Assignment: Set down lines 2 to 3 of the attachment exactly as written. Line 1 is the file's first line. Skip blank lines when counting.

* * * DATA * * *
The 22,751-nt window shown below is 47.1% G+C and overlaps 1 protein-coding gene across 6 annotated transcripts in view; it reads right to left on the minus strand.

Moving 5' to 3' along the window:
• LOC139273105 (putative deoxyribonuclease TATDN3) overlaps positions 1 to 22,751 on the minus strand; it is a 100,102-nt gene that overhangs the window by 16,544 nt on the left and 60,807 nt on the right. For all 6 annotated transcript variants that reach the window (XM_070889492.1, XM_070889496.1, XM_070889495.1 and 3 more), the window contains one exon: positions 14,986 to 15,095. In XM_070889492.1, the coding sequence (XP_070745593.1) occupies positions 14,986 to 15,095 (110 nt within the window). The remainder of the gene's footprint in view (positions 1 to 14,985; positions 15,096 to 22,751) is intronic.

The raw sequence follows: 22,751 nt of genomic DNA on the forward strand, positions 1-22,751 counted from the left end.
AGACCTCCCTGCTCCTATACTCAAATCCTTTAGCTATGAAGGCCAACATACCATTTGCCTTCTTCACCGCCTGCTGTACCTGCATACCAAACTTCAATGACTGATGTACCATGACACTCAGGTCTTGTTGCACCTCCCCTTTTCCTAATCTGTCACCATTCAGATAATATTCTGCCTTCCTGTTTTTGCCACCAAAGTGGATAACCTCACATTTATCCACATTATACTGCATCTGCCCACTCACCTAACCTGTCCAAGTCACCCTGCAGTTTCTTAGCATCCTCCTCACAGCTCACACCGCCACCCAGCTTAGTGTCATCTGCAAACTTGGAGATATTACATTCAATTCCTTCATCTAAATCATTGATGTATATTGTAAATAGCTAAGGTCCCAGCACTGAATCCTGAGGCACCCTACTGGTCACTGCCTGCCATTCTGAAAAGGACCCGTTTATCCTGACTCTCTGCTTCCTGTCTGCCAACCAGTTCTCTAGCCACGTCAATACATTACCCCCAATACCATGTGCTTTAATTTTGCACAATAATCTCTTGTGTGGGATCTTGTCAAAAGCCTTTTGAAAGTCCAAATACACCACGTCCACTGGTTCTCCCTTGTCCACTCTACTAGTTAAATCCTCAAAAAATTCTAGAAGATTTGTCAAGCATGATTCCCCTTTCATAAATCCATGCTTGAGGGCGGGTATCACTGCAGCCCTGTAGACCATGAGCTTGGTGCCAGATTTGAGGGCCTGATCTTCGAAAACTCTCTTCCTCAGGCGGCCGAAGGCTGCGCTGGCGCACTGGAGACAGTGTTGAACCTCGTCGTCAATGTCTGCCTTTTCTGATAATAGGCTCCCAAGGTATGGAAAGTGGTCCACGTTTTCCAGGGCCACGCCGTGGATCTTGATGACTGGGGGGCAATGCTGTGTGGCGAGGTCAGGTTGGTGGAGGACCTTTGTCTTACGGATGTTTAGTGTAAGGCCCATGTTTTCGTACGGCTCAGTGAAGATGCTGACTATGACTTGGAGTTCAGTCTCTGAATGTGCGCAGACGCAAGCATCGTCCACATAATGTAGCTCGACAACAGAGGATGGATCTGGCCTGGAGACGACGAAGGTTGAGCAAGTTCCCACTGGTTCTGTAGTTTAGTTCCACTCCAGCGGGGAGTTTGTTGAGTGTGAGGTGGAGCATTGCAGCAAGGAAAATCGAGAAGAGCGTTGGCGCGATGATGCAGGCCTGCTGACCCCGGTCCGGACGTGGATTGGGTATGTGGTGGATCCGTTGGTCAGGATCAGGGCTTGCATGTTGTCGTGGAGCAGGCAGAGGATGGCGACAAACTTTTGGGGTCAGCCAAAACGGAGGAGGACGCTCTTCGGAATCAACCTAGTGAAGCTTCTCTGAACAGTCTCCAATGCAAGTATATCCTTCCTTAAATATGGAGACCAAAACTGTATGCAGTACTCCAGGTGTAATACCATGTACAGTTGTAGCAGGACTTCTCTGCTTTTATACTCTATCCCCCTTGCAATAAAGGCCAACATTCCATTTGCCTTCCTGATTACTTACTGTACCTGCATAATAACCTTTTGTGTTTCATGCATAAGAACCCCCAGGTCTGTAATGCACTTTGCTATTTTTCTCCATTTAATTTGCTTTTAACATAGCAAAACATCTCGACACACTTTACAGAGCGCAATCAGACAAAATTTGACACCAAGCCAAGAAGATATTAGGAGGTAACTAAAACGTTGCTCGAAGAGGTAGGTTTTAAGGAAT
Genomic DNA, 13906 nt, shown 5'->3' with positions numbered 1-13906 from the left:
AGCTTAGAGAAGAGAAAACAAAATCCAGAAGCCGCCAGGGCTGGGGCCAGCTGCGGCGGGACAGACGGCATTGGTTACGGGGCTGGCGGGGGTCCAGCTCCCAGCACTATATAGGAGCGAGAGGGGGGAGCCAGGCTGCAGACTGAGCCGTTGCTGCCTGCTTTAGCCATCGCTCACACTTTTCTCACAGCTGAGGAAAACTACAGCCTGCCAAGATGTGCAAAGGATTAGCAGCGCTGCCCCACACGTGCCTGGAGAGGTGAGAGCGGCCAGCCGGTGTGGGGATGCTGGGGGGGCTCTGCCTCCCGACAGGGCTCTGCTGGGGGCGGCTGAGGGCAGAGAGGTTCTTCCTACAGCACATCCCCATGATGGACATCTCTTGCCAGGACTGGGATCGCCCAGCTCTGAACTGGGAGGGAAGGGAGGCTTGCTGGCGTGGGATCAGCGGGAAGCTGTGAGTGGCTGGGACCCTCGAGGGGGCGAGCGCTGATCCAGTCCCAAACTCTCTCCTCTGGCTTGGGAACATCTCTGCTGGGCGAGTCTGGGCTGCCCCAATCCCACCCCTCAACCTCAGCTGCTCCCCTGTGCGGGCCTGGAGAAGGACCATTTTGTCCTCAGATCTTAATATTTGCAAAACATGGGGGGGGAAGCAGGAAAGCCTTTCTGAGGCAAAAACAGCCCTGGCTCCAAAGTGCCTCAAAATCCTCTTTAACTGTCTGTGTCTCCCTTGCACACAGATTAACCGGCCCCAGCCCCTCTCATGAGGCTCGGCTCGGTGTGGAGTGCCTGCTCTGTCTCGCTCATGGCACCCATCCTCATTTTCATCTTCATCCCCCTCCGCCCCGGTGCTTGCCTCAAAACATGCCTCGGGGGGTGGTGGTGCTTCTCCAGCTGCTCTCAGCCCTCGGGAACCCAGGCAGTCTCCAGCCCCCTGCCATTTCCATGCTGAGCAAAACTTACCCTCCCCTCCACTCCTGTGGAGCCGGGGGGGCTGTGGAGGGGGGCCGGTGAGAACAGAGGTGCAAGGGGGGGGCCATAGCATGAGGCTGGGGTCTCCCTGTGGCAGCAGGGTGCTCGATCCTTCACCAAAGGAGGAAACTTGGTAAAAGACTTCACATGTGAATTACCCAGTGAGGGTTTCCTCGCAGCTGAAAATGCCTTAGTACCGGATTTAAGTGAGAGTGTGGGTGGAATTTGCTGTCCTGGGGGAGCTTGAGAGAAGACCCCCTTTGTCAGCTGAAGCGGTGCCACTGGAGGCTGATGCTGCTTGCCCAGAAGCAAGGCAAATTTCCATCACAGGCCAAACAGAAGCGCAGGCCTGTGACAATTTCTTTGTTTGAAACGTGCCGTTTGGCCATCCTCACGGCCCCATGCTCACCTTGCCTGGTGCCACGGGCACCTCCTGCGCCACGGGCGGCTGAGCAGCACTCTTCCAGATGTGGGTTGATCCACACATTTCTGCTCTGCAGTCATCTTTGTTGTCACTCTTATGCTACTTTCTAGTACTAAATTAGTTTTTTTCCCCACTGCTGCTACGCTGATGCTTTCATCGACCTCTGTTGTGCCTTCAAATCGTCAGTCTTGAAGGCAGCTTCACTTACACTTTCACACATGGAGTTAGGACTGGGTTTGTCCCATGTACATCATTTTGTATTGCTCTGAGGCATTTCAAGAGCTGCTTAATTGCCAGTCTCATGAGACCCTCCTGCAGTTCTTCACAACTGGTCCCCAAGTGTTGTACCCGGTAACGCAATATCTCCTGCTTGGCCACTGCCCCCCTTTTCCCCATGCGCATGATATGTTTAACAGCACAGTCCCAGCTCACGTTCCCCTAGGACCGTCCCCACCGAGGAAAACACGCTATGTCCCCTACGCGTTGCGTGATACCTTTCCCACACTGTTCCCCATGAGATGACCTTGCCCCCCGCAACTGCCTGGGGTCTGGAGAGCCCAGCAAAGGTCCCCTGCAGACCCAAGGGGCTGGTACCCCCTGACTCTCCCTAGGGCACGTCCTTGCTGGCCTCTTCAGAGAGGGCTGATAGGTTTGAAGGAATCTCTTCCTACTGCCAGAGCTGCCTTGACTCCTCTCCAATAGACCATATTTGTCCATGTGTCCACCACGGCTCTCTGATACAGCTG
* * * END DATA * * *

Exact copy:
Moving 5' to 3' along the window:
• LOC139273105 (putative deoxyribonuclease TATDN3) overlaps positions 1 to 22,751 on the minus strand; it is a 100,102-nt gene that overhangs the window by 16,544 nt on the left and 60,807 nt on the right. For all 6 annotated transcript variants that reach the window (XM_070889492.1, XM_070889496.1, XM_070889495.1 and 3 more), the window contains one exon: positions 14,986 to 15,095. In XM_070889492.1, the coding sequence (XP_070745593.1) occupies positions 14,986 to 15,095 (110 nt within the window). The remainder of the gene's footprint in view (positions 1 to 14,985; positions 15,096 to 22,751) is intronic.